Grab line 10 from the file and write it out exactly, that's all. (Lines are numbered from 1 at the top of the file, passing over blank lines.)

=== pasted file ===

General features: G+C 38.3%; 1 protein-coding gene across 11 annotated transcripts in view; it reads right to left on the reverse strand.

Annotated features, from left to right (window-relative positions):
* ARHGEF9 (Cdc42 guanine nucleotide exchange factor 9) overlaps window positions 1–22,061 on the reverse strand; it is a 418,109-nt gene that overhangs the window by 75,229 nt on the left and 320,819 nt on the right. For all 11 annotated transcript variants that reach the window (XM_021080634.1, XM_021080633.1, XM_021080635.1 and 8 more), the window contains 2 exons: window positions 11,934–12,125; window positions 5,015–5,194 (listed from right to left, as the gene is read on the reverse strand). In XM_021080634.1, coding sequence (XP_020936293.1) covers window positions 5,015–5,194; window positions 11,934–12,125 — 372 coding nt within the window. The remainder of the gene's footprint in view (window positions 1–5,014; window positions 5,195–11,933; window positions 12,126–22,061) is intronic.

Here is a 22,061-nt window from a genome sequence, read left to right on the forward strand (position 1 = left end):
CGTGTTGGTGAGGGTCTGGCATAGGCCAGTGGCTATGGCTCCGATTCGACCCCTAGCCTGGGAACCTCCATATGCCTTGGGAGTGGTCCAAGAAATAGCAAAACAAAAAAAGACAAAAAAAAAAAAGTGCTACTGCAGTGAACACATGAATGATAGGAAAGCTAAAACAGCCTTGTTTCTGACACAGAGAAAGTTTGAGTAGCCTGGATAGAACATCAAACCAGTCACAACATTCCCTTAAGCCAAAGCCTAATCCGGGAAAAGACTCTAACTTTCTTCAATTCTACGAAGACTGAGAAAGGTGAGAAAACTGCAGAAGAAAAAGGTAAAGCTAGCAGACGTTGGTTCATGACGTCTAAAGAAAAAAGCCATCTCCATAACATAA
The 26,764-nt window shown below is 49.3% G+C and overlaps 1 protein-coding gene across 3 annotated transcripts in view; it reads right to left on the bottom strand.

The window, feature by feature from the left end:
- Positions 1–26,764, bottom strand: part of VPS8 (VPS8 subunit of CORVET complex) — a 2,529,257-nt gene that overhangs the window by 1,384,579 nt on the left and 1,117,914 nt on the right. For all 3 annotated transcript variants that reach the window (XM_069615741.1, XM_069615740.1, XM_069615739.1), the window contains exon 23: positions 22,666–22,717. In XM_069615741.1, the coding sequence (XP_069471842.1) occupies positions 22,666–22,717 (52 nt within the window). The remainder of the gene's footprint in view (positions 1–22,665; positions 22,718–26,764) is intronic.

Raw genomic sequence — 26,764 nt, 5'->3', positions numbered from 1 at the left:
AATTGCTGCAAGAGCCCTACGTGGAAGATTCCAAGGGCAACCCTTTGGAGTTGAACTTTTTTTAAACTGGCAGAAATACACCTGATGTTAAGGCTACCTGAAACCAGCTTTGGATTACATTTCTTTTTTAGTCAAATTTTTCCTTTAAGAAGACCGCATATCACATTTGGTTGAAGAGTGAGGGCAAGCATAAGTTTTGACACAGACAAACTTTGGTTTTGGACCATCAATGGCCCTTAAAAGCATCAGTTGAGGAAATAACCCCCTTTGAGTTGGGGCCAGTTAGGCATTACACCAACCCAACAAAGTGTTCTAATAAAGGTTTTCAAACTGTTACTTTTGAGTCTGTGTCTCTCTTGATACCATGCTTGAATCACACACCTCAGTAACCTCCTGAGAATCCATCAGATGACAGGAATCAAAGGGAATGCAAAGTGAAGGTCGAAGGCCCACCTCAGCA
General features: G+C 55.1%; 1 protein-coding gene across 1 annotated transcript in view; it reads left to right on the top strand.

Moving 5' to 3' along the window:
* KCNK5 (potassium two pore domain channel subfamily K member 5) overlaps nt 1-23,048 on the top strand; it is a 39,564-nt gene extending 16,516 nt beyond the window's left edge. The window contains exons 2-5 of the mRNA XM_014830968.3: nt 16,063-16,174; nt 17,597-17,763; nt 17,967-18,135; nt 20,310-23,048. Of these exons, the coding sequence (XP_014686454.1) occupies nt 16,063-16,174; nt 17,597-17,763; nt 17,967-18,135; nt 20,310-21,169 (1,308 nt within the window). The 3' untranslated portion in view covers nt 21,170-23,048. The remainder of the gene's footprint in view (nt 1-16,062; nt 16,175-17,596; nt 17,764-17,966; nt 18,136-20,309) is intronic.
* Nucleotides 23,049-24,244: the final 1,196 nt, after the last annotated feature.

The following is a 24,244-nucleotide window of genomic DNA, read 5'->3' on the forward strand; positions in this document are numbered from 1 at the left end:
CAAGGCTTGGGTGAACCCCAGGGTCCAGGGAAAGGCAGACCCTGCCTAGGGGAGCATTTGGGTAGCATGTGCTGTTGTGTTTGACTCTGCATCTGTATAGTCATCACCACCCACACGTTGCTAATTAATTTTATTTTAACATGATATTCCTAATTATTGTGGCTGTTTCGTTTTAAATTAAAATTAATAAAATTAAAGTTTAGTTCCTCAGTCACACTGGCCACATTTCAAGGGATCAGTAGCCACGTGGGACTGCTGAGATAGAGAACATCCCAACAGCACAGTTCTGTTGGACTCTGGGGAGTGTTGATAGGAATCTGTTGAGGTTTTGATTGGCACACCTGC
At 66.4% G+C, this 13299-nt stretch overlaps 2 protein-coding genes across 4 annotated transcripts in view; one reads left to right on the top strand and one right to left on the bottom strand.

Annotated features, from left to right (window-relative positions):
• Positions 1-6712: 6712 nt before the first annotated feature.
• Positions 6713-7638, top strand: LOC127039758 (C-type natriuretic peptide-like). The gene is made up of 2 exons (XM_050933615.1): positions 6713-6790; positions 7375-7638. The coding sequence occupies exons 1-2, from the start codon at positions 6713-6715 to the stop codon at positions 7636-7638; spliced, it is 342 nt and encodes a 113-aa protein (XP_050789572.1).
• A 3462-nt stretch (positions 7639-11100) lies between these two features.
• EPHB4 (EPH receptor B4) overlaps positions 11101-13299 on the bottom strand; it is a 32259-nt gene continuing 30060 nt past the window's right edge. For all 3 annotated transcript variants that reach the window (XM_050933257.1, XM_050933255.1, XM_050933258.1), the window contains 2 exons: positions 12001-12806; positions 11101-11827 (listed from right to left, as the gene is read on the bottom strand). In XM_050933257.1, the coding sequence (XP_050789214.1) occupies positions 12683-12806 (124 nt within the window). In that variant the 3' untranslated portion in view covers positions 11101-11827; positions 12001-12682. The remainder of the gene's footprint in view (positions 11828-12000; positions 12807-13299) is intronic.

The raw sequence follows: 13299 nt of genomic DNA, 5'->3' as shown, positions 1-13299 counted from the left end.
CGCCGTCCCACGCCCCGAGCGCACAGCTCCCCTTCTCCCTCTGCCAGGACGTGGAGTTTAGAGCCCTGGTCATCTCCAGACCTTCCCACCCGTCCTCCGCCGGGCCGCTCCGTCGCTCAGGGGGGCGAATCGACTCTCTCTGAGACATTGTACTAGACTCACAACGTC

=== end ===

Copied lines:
AATTGCTGCAAGAGCCCTACGTGGAAGATTCCAAGGGCAACCCTTTGGAGTTGAACTTTTTTTAAACTGGCAGAAATACACCTGATGTTAAGGCTACCTGAAACCAGCTTTGGATTACATTTCTTTTTTAGTCAAATTTTTCCTTTAAGAAGACCGCATATCACATTTGGTTGAAGAGTGAGGGCAAGCATAAGTTTTGACACAGACAAACTTTGGTTTTGGACCATCAATGGCCCTTAAAAGCATCAGTTGAGGAAATAACCCCCTTTGAGTTGGGGCCAGTTAGGCATTACACCAACCCAACAAAGTGTTCTAATAAAGGTTTTCAAACTGTTACTTTTGAGTCTGTGTCTCTCTTGATACCATGCTTGAATCACACACCTCAGTAACCTCCTGAGAATCCATCAGATGACAGGAATCAAAGGGAATGCAAAGTGAAGGTCGAAGGCCCACCTCAGCA